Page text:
New York, Oct 6: In a study based on inputs from among the world's most dangerous places like Iraq and Pakistan, US rating agency Moody's has said that terror attacks weaken the economy causing long-lasting effects on the economy.
In the study titled "Terrorism has a long-lasting negative impact on economic activity and government borrowing costs", Moody's Investors Service said that besides hitting economic and investment growth, acts of terror hurt government expenditure and push up costs.
"For example, in 2013 the 10 countries most affected by terrorism took an immediate and significant hit to growth, dampening GDP between 0.5 and 0.8 percentage points," said
Moody's Vice President Merxe Tudela.
"Even worse is that the negative impact continues for years after the attack, taking up to five years for the effects to peter out," Tudela added.
Moody's estimated that owing to the same terrorist episodes, investment growth takes an even greater immediate hit, declining between 1.3 percentage points and 2.1 percentage points.
"During the time period studied, terrorism has been concentrated in a few countries. More than 60 percent of all incidents in 2013 were in just four countries, with the majority of attacks occurring in Iraq (24 percent) and Pakistan (19 percent)," the agency said.
"The corresponding figure for India was 5.8 percent," it added.
The American agency said an analysis of Iraq shows that in the absence of any terror attacks from 2008 to 2013, the country's GDP could have been 8.2 percent higher and the cost of borrowing, 150 basis points lower.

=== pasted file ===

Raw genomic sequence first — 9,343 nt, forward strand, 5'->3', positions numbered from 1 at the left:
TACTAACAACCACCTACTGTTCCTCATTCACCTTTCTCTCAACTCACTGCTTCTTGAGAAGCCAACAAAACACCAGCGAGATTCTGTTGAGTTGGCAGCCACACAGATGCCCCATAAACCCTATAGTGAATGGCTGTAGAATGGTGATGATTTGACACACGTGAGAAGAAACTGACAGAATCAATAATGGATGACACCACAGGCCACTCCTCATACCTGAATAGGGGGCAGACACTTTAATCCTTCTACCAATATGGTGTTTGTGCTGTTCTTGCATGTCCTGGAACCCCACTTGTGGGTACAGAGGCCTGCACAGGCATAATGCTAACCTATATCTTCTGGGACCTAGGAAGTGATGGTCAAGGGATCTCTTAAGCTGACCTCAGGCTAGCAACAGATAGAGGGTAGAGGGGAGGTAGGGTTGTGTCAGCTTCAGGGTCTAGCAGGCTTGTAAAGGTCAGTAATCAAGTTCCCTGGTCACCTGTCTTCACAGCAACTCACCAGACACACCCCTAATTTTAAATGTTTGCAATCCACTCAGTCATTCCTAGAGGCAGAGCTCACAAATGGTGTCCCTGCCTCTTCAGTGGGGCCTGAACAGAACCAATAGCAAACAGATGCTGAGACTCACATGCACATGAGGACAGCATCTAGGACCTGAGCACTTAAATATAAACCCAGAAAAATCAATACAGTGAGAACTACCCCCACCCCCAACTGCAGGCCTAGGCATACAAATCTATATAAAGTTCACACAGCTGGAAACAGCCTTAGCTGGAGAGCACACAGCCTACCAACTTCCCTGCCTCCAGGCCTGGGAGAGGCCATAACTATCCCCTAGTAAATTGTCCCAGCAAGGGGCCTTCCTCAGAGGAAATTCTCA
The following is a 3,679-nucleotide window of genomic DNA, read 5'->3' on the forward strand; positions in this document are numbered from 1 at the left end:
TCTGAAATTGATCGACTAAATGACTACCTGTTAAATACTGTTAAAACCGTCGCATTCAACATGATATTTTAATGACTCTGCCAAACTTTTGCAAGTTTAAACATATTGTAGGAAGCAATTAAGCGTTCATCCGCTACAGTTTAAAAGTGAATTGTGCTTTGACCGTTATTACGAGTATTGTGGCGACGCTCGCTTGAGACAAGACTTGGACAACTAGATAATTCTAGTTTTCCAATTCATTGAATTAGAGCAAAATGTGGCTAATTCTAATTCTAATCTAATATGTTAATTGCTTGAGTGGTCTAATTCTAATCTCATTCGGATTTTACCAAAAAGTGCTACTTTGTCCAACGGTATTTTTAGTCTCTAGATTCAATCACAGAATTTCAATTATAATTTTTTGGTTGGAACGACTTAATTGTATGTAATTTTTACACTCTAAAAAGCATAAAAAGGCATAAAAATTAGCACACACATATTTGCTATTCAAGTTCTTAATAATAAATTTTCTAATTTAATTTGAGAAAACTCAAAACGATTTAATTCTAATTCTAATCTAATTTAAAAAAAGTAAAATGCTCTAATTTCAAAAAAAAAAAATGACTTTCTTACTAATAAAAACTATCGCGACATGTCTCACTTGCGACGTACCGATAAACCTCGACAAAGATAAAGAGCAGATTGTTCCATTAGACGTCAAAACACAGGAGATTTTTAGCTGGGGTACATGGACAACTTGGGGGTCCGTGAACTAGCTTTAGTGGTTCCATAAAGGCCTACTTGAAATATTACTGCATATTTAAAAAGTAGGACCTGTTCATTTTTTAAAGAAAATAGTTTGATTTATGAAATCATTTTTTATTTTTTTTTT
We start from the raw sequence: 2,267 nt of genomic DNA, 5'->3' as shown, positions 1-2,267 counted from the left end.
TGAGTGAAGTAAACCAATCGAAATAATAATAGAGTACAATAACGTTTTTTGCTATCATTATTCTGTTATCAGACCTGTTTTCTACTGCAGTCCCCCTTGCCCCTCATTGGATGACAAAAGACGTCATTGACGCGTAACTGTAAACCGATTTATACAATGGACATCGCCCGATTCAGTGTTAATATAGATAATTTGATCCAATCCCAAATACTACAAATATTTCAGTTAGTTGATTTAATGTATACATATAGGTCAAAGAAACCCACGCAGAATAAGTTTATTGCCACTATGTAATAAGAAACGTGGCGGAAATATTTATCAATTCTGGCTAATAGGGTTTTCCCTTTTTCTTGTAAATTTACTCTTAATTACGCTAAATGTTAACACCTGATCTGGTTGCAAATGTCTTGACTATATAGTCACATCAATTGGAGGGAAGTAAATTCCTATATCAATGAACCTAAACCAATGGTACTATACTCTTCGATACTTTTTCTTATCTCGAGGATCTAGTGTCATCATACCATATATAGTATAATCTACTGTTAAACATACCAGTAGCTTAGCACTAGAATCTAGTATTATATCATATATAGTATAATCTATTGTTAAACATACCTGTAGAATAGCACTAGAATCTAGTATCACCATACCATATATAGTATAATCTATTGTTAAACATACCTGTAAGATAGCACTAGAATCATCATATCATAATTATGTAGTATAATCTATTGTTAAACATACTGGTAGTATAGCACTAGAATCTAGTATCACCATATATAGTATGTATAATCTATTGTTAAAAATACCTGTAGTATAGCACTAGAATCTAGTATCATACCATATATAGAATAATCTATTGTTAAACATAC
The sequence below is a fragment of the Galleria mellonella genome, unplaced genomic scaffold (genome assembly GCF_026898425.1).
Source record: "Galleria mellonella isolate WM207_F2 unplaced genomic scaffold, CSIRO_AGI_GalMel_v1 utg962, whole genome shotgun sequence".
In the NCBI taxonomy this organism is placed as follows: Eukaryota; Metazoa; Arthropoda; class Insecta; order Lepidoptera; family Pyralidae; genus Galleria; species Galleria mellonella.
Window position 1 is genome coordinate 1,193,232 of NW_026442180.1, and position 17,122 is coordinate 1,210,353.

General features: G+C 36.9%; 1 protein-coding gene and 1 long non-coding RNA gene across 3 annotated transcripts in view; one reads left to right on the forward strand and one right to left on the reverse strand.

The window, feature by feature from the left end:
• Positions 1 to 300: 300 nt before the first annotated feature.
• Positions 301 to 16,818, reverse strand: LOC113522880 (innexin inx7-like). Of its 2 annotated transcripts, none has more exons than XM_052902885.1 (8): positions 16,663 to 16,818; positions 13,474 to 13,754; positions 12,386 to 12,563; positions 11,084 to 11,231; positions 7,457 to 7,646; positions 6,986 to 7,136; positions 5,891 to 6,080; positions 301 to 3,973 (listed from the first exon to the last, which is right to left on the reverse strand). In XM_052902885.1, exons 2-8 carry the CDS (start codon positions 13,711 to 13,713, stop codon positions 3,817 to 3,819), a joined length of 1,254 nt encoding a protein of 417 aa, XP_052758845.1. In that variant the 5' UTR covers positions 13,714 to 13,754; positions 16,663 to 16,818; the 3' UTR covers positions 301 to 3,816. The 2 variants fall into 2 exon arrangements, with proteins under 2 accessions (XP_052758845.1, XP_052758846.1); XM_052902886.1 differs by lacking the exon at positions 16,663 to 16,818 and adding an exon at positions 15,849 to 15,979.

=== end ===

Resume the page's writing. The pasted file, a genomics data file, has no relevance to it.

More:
"A similar analysis of Pakistan indicates that GDP growth could have been 5.1 percent higher, and the cost of borrowing, 100 basis points lower," it said.
"Over the same timeframe, the level of investment in Pakistan could have been 9.3 percent higher and in Iraq, 15.1 percent higher," it added.
"When we break out these numbers, we see that Iraq and Pakistan have lost billions of dollars in GDP and investment," Tudela said.
Moody's analysed the economic impact of the September 11, 2001 attacks in the US, the 2004 bombings in Spain and the 2005 bombings in Britain, all of which resulted in major human casualties and infrastructure damage.
"In each case, the effect on economic activity and investment was significant and lasted several years," Moody's said, citing these examples.
The study consisted of a sample of 156 countries between 1994 and 2013.